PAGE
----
Best Crime And Thriller Non-Fiction Audiobooks For January 2018
For an avid crime fiction listener, the idea of venturing out into non-fiction audiobooks might seem daunting: But why not? If you find yourself gravitating towards psychological thrillers, why not get into the minds of some of the most notorious and sociopathic cult-leaders?
If your library is packed with stories of deception, murder, betrayal, and uncertainty, true crime and non-fiction books covering gangster lives and drug dealers, are exactly the same – but real.
If you are convinced, here are some of the best crime and thriller non-fiction audiobooks for your consideration (we used the January 2018 time-frame to identify the top titles):
The Talented Mr. Khater. The layered story of “The Talented Mr. Khater” begins with Callie Quinn, who upon graduating college, fulfilled her desire to live and work in Chile. Among the friends she met and lived with there was Youssef Khater, a man she initially found to be arrogant, but she would come to befriend and trust. Unfortunately for Callie, that trust led to her being conned, attacked, and buried alive by this seemingly generous, charming man. Although she survived and he was briefly imprisoned, Youssef’s story did not end with Callie’s.
In “The Talented Mr. Khater”, Francesca Mari traces international con artist and psychopath, Youssef Khater, as he tricks sports enthusiasts, prideful Palestinians, and adoring women out of their money and into tragic circumstances.
Killer Clown: The John Wayne Gacy Murders. The Real Story Of John Wayne Gacy– By The Man Who Helped Catch Him. He was a model citizen. A hospital volunteer. And one of the most sadistic serial killers of all time. But few people could see the cruel monster beneath the colorful clown makeup that John Gacy wore to entertain children in his Chicago suburb. Few could imagine what lay buried beneath his house of horrors–until a teenaged boy disappeared before Christmas in 1978, leading prosecutor Terry Sullivan on the greatest manhunt of his career.
Reconstructing the investigation–from records of violence in Gacy’s past, to the gruesome discovery of 29 corpses of abused boys in Gacy’s crawlspace and four others found in the nearby river–Sullivan’s shocking eyewitness account takes you where few true crime books ever go: inside the heart of a serial murder investigation and trial.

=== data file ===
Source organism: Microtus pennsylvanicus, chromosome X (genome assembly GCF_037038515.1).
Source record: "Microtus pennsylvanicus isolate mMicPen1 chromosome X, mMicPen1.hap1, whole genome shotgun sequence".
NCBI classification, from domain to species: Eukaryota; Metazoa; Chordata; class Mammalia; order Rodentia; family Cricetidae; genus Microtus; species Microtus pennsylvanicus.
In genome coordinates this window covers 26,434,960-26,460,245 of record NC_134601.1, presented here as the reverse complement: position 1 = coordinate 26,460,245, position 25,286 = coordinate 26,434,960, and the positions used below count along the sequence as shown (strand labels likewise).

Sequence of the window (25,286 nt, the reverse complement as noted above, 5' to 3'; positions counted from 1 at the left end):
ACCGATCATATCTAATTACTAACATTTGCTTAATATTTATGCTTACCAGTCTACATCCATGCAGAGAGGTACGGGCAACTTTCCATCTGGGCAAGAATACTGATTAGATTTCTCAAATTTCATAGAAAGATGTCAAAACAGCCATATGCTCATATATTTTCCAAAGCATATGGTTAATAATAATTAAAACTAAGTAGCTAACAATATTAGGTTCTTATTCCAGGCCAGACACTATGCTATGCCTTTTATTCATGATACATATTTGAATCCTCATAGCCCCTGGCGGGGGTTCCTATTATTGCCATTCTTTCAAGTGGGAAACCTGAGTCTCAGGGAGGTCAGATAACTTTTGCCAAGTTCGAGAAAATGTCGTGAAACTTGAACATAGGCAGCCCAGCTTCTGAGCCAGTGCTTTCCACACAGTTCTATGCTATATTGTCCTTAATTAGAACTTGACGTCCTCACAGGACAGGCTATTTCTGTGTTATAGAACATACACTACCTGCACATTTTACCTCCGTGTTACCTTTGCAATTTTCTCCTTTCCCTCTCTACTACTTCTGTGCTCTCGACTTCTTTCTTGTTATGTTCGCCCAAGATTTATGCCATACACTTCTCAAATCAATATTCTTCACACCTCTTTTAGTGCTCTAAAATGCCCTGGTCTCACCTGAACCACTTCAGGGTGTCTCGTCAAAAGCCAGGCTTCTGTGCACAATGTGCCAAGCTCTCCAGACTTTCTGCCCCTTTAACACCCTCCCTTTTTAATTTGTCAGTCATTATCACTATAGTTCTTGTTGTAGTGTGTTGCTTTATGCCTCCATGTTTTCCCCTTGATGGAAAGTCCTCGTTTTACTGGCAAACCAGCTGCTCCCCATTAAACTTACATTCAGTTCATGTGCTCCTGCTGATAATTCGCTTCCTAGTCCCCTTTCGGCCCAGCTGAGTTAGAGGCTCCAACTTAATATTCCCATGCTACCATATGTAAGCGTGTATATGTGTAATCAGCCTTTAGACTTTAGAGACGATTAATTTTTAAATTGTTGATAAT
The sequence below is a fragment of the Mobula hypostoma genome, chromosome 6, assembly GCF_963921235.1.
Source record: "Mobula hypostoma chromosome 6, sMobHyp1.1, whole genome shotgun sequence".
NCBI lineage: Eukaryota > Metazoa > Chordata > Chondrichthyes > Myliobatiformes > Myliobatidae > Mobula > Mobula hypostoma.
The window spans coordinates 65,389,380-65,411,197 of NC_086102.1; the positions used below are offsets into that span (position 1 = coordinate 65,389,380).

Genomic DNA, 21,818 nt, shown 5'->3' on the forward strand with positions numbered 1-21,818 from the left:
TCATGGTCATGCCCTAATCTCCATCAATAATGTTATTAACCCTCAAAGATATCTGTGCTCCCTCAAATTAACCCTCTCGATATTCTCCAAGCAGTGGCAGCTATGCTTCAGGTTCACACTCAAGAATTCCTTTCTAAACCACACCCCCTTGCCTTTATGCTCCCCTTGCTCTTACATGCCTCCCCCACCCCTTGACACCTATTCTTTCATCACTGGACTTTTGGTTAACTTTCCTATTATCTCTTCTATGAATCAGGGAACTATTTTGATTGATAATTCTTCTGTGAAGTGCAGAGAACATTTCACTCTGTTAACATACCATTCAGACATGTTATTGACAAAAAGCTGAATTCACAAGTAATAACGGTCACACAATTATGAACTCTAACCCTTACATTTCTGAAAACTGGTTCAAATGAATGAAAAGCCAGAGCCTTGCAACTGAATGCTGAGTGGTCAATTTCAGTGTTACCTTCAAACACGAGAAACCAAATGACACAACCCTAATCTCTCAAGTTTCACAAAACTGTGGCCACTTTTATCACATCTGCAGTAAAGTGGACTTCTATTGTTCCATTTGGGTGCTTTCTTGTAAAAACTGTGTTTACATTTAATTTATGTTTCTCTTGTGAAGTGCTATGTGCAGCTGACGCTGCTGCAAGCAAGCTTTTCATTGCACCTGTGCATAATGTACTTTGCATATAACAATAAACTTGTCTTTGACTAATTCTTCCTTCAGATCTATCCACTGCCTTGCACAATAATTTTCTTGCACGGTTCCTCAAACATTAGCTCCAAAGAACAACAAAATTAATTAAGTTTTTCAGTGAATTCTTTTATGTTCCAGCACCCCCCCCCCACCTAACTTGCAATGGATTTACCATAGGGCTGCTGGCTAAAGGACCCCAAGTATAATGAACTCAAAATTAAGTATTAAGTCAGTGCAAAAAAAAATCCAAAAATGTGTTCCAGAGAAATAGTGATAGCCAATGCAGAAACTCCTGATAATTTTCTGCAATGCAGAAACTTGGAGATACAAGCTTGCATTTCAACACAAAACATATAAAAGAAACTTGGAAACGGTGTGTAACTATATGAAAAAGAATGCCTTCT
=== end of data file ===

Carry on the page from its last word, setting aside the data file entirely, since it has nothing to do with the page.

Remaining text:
The Girl on the Velvet Swing. From New York Times best-selling author Simon Baatz, the first comprehensive account of the murder that shocked the world.
In 1901 Evelyn Nesbit, a chorus girl in the musical Florodora, dined alone with the architect Stanford White in his townhouse on 24th Street in New York. Nesbit, just 16 years old, had recently moved to the city. White was 47 and a principal in the prominent architectural firm McKim, Mead & White. As the foremost architect of his day, he was a celebrity, responsible for designing countless landmark buildings in Manhattan. That evening, after drinking champagne, Nesbit lost consciousness and awoke to find herself naked in bed with White. Telltale spots of blood on the bed sheets told her that White had raped her.
She told no one about the rape until, several years later, she confided in Harry Thaw, the millionaire playboy who would later become her husband. Thaw, thirsting for revenge, shot and killed White in 1906 before hundreds of theatergoers during a performance in Madison Square Garden, a building that White had designed.
The trial was a sensation that gripped the nation. Most Americans agreed with Thaw that he had been justified in killing White, but the district attorney expected to send him to the electric chair. Evelyn Nesbit’s testimony was so explicit and shocking that Theodore Roosevelt himself called on the newspapers not to print it verbatim. The murder of White cast a long shadow: Harry Thaw later attempted suicide, and Evelyn Nesbit struggled for many years to escape an addiction to cocaine.
The Girl on the Velvet Swing, a tale of glamour, excess, and danger, is an immersive, fascinating look at an America dominated by men of outsize fortunes and by the the women who were their victims.
Room 1203: O. J. Simpson’s Las Vegas Conviction. In 1995, NFL great and movie star, O.J. Simpson beat a murder rap for the death of his wife, Nicole Brown Simpson, and her friend, Ron Goldman. But in 2007 his luck with avoiding Lady Justice ran out in Las Vegas.